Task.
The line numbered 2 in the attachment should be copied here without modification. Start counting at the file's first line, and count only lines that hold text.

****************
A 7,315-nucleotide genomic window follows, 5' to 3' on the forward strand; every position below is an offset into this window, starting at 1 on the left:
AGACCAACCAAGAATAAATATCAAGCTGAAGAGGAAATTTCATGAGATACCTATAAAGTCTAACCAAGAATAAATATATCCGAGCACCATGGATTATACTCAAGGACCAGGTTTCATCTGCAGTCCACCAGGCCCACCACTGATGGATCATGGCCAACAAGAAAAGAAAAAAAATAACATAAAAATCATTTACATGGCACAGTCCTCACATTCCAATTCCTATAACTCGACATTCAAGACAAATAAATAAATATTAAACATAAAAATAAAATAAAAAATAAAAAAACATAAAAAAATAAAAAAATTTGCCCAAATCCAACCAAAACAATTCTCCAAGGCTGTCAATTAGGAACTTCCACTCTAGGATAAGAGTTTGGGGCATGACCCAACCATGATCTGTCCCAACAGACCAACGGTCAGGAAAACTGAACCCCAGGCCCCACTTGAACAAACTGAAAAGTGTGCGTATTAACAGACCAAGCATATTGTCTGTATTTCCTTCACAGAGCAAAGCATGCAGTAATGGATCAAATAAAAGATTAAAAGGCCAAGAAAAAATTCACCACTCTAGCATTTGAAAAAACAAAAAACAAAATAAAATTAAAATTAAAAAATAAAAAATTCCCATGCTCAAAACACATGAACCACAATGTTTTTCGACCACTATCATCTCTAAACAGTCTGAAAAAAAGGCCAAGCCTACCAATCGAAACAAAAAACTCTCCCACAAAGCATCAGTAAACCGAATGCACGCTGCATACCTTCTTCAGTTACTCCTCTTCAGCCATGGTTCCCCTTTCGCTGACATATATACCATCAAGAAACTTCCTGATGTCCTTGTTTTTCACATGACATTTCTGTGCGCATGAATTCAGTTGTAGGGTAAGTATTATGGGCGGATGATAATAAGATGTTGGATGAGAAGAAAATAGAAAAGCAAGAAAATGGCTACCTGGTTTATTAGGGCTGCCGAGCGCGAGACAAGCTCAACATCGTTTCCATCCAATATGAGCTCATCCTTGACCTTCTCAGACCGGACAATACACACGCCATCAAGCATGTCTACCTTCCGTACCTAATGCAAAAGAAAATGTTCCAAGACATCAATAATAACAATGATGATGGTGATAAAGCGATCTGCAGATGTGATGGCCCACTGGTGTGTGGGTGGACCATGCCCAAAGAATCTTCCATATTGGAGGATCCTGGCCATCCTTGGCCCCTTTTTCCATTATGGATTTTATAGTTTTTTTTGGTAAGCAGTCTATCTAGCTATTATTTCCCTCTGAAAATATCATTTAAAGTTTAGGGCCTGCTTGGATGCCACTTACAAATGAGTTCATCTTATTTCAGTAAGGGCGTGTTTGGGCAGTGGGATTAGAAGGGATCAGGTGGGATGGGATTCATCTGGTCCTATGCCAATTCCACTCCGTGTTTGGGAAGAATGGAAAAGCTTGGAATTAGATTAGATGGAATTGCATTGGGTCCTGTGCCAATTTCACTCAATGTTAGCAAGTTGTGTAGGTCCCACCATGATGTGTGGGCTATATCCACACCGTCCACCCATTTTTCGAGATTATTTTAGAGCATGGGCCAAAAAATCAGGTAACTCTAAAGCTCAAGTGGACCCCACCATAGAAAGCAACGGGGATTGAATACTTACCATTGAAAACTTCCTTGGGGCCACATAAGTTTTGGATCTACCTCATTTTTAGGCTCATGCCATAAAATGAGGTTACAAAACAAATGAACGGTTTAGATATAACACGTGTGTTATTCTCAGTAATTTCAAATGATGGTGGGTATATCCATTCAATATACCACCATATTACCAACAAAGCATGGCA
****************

AGACCAACCAAGAATAAATATCAAGCTGAAGAGGAAATTTCATGAGATACCTATAAAGTCTAACCAAGAATAAATATATCCGAGCACCATGGATTATACTCAAGGACCAGGTTTCATCTGCAGTCCACCAGGCCCACCACTGATGGATCATGGCCAACAAGAAAAGAAAAAAAATAACATAAAAATCATTTACATGGCACAGTCCTCACATTCCAATTCCTATAACTCGACATTCAAGACAAATAAATAAATATTAAACATAAAAATAAAATAAAAAATAAAAAAACATAAAAAAATAAAAAAATTTGCCCAAATCCAACCAAAACAATTCTCCAAGGCTGTCAATTAGGAACTTCCACTCTAGGATAAGAGTTTGGGGCATGACCCAACCATGATCTGTCCCAACAGACCAACGGTCAGGAAAACTGAACCCCAGGCCCCACTTGAACAAACTGAAAAGTGTGCGTATTAACAGACCAAGCATATTGTCTGTATTTCCTTCACAGAGCAAAGCATGCAGTAATGGATCAAATAAAAGATTAAAAGGCCAAGAAAAAATTCACCACTCTAGCATTTGAAAAAACAAAAAACAAAATAAAATTAAAATTAAAAAATAAAAAATTCCCATGCTCAAAACACATGAACCACAATGTTTTTCGACCACTATCATCTCTAAACAGTCTGAAAAAAAGGCCAAGCCTACCAATCGAAACAAAAAACTCTCCCACAAAGCATCAGTAAACCGAATGCACGCTGCATACCTTCTTCAGTTACTCCTCTTCAGCCATGGTTCCCCTTTCGCTGACATATATACCATCAAGAAACTTCCTGATGTCCTTGTTTTTCACATGACATTTCTGTGCGCATGAATTCAGTTGTAGGGTAAGTATTATGGGCGGATGATAATAAGATGTTGGATGAGAAGAAAATAGAAAAGCAAGAAAATGGCTACCTGGTTTATTAGGGCTGCCGAGCGCGAGACAAGCTCAACATCGTTTCCATCCAATATGAGCTCATCCTTGACCTTCTCAGACCGGACAATACACACGCCATCAAGCATGTCTACCTTCCGTACCTAATGCAAAAGAAAATGTTCCAAGACATCAATAATAACAATGATGATGGTGATAAAGCGATCTGCAGATGTGATGGCCCACTGGTGTGTGGGTGGACCATGCCCAAAGAATCTTCCATATTGGAGGATCCTGGCCATCCTTGGCCCCTTTTTCCATTATGGATTTTATAGTTTTTTTTGGTAAGCAGTCTATCTAGCTATTATTTCCCTCTGAAAATATCATTTAAAGTTTAGGGCCTGCTTGGATGCCACTTACAAATGAGTTCATCTTATTTCAGTAAGGGCGTGTTTGGGCAGTGGGATTAGAAGGGATCAGGTGGGATGGGATTCATCTGGTCCTATGCCAATTCCACTCCGTGTTTGGGAAGAATGGAAAAGCTTGGAATTAGATTAGATGGAATTGCATTGGGTCCTGTGCCAATTTCACTCAATGTTAGCAAGTTGTGTAGGTCCCACCATGATGTGTGGGCTATATCCACACCGTCCACCCATTTTTCGAGATTATTTTAGAGCATGGGCCAAAAAATCAGGTAACTCTAAAGCTCAAGTGGACCCCACCATAGAAAGCAACGGGGATTGAATACTTACCATTGAAAACTTCCTTGGGGCCACATAAGTTTTGGATCTACCTCATTTTTAGGCTCATGCCATAAAATGAGGTTACAAAACAAATGAACGGTTTAGATATAACACGTGTGTTATTCTCAGTAATTTCAAATGATGGTGGGTATATCCATTCAATATACCACCATATTACCAACAAAGCATGGCA